Poet’s Corner

Journal of South Asian Literature

Saleem Peeradina at Muse India

The Ekphrasis Parable

(Dedicated to Saleem Peeradina)

We met in the translation
With a third party language
As a tangent, oblivious
The warmth was installed

Then you came, an email,
Ekphrasis idiom
Through friends, remembered

Behold! The translation
is no longer lost

Yogesh Patel

I write the above with a confession that I had read Saleem's work, but had no recollection of it when we exchanged emails. I mentioned Sitanshu Yashashchandra in one of our previous issues. It opened the email portal between us.

Saleem was in Nissim Ezikiel's group, which included great names like Arun Kolatkar, Gieve Patel, Keki Daruwala, Dilip Chitre and Adil Jussawala.

Saleem, a critically acclaimed poet, works towards achieving diverse things in each of his collections with profound clarity of purpose and a focused intensity, touching the sensitivity he has previously not explored. The poem I have chosen for this issue won my heart as, in its conclusion, it made us witness the (British) Empire slipping on its banana skin. In a true Charles Bukowski fashion I have no hesitation in enjoying the pratfalls of any arrogant great.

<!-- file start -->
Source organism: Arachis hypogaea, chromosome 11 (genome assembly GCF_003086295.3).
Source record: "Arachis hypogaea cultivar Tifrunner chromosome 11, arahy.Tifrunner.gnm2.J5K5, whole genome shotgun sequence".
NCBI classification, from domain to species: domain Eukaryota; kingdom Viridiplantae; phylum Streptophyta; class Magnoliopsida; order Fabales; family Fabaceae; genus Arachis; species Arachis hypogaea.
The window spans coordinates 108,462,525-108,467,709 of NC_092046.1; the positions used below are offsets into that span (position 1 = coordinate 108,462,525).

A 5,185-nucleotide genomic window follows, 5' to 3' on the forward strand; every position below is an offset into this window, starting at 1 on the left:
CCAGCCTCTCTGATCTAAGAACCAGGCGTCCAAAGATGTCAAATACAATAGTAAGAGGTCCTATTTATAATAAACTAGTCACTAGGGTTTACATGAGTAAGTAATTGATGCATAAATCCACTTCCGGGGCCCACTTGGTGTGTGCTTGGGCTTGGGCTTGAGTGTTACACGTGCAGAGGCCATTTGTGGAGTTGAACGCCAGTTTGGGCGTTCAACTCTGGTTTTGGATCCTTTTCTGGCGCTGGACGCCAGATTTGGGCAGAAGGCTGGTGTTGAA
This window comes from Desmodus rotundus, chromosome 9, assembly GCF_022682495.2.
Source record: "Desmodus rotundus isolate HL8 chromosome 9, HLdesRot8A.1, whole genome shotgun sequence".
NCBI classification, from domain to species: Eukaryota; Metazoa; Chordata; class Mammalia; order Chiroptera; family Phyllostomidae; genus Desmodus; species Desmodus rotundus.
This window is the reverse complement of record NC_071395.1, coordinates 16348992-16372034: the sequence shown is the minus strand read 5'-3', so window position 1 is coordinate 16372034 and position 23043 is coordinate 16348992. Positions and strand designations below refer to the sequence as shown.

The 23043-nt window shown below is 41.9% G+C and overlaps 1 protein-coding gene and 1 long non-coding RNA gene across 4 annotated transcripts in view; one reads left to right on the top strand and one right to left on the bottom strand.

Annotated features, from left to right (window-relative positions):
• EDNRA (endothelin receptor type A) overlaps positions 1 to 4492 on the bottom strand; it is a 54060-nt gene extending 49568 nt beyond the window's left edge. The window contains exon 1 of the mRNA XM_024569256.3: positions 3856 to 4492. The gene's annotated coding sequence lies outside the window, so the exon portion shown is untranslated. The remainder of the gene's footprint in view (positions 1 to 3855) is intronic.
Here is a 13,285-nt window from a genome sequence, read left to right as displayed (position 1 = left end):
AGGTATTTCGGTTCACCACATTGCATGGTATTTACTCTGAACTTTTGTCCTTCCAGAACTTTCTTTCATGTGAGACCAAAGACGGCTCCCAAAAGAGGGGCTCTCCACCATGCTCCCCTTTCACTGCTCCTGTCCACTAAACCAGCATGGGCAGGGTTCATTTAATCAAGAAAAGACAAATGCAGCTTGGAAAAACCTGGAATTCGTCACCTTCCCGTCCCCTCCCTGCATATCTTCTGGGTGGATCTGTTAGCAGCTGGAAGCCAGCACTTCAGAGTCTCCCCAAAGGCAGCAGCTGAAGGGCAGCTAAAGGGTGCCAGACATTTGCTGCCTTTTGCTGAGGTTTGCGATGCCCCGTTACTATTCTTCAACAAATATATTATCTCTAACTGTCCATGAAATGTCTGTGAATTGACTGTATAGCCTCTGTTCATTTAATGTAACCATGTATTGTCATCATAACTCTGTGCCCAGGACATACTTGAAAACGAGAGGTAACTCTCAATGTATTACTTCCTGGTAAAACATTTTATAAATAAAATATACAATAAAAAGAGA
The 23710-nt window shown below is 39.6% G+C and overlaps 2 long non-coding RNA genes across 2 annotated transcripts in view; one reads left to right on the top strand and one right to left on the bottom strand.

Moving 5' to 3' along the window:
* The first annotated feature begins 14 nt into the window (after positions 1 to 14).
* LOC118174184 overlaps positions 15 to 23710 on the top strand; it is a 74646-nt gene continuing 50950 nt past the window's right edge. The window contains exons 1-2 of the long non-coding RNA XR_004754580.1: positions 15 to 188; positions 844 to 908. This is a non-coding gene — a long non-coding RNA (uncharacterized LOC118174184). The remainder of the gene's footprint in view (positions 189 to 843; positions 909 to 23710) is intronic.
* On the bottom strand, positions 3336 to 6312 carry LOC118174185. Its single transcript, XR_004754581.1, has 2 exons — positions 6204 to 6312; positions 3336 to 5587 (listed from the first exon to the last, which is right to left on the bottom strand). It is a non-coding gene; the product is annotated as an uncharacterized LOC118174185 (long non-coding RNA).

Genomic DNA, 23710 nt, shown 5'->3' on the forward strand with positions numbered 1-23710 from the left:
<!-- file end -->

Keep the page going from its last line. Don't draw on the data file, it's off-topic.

For me, it took the poem a stride further than being only introverted. I also liked Tavva from his forthcoming and unpublished collection mentioned later. I can never forget, a point made by Prof Brian Cox, a physicist, that every element and the star in the universe is working towards collapsing into the chemical element that is iron, assumed to be a perfect element! Nirvana of a kind: I wonder?

I have picked a poem from his new crop. Sorry for the pun, but these new poems are all delicious with fruits, vegetables, and masalas on a kitchen table of a paper. Only a poet can be a master chef of meanings, bringing in the whole world through a small window. However, it must be remembered that what is said here alone doesn't represent Saleem's work. In his new collection he has animal and bird poems as well.


A Lifetime Achievement of Excellence as a Poet